Data price hike: Why we intervened, says NCC

The Executive Vice Chairman of ‎the National Communication Commission, Prof. Umar Dambatta, on Tuesday disclosed that the regulatory agency stepped in with an interim price floor for data services to avert a looming price war and monopoly in the telecommunications sector‎.

Dambatta, who appeared before the Senate Committee on Communication to shed light on the reason behind the data hike, said the agency foresaw that the ongoing price war in the telecommunication industry may pave the way for monopoly.

He said that monopoly in the telecom sector could also push the country back to the days of NITEL to the detriment of small operators in the sector.

Dambatta told the committee that the intervention of the NCC was not designed to undermine the consumers, noting that if cheap prices were introduced, they may end up undermining the telecom service operators.

He said that if the situation arose where the operators could no longer cope, the consequences could be better imagined.‎‎

In his remarks, the Vice Chairman of the Committee, Senator Solomon Adeola, who presided, noted that there was a public outcry over the proposed data price increase.

Adeola said that Nigerians were united in their opposition that the proposed increase in the price of data should be stopped.

He said that the position of Nigerians was that the idea of hike in data price was ill-advised, especially with the biting economic situation in the country.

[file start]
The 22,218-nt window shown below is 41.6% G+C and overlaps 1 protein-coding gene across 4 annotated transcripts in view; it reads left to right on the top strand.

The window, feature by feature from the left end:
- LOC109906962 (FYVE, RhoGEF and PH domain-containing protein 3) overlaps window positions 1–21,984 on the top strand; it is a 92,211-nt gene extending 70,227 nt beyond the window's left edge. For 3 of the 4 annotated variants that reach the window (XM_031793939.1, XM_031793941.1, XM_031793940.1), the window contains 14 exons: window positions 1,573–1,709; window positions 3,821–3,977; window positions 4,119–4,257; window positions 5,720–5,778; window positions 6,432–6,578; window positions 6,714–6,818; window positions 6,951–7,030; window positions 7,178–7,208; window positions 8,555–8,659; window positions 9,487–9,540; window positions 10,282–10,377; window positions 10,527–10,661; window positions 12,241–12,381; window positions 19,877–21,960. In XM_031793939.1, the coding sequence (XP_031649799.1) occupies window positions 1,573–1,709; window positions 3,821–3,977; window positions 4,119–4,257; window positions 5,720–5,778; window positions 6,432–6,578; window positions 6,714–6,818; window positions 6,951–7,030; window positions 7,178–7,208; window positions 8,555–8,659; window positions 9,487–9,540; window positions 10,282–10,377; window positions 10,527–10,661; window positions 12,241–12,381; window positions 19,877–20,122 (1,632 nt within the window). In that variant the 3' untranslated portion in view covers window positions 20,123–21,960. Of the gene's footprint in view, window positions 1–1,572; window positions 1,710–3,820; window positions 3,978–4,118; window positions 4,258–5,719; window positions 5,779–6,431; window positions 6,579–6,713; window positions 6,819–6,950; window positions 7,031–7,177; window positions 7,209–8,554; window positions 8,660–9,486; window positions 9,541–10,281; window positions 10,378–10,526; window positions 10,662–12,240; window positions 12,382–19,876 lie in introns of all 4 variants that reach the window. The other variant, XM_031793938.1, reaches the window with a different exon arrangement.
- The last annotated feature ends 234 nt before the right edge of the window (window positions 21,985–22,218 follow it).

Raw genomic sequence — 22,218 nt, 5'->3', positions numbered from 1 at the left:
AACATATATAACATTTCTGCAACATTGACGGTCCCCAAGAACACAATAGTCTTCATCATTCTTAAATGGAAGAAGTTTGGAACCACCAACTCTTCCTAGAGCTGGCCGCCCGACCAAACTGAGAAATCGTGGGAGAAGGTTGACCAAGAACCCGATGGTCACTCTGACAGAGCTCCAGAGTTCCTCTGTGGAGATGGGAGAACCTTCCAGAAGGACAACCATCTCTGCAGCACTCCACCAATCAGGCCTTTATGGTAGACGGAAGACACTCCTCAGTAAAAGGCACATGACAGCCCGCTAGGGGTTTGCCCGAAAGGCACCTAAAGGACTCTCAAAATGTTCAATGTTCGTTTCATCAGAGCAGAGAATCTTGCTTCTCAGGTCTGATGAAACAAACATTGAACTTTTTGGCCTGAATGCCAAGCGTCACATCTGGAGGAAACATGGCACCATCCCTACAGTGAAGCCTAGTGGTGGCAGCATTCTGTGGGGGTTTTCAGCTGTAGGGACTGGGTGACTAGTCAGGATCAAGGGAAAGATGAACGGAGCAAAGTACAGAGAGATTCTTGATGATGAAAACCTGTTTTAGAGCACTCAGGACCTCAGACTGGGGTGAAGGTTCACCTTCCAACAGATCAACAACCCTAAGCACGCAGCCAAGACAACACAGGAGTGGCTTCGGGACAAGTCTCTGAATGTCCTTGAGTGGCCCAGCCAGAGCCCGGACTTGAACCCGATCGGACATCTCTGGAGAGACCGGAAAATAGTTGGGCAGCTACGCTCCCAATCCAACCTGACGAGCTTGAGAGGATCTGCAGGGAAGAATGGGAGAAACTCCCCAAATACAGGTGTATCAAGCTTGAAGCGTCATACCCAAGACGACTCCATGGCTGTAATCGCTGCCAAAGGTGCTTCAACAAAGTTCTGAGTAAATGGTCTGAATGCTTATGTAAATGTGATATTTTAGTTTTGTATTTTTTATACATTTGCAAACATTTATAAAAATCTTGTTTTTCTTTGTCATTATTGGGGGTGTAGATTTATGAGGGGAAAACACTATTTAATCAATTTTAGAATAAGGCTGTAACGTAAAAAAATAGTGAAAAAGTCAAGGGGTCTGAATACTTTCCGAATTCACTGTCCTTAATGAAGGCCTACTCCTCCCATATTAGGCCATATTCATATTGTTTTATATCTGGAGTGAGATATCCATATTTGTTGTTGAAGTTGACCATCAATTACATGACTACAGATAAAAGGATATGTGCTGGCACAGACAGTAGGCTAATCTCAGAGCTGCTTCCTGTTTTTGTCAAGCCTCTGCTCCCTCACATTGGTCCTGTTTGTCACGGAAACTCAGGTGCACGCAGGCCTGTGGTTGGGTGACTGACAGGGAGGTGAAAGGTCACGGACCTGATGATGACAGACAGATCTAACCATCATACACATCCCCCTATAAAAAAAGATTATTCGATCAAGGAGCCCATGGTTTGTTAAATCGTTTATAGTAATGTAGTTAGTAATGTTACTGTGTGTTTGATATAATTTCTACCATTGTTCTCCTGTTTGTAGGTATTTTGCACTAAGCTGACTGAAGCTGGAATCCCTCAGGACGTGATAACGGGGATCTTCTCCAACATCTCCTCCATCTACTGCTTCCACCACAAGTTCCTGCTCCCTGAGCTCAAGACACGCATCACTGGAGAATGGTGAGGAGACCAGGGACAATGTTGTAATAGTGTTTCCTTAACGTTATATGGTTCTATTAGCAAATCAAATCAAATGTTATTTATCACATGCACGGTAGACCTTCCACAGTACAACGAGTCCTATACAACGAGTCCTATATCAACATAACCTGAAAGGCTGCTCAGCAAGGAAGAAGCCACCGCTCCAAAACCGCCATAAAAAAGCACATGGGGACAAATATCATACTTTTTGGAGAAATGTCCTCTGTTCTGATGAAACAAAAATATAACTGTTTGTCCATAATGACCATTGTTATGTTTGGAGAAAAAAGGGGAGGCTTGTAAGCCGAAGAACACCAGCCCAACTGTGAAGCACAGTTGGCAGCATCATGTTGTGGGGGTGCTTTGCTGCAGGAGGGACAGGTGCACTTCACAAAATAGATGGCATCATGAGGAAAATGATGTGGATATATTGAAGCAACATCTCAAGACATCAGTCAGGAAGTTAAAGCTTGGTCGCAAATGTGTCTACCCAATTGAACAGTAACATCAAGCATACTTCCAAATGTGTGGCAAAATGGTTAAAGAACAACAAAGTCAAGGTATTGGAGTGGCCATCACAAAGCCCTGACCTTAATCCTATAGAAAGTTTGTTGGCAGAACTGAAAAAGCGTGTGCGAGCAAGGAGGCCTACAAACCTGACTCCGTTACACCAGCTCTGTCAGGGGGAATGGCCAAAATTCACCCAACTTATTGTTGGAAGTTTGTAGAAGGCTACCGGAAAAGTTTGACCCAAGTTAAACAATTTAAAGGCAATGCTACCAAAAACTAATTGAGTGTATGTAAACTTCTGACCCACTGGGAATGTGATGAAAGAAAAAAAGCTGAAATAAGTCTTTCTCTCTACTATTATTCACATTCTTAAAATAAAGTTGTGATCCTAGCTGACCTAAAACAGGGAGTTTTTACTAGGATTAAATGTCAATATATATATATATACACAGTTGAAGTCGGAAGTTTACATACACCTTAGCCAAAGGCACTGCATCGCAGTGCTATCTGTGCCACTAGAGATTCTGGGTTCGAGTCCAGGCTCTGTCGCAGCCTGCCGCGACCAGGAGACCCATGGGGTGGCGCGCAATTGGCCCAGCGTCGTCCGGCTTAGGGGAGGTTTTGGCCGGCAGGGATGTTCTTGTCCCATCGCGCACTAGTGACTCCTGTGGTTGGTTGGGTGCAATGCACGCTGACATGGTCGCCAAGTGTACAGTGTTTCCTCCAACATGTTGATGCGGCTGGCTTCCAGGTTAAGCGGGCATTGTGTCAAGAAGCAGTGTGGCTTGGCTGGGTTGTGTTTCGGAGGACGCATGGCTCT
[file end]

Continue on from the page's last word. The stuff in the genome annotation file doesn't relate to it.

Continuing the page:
It could be recalled that Senate had last week in the plenary session directed its Committee to investigate the proposed hike in the price of data tariff said to have been ordered by the NCC.



  1. Let there be price war, that’s expected in an open market & the consumer usually benefits. Price war can’t lead to monopoly , the “war” will definitely end at a point.

  2. Absolutely. I agree with you Ed. The price war dropped the cost of Sim cards from 18k to 50 naira with 500 naira bonus credit. It also led to the introduction of per second billing system. Such is the nature of a competitive market. I disagree completely with ncc about protecting the interest of the companies at the expense of the public. Govt can introduce support packages, soft loans and tax relief as incentives, but definitely not intervening to set the floor in a competitive, open market.

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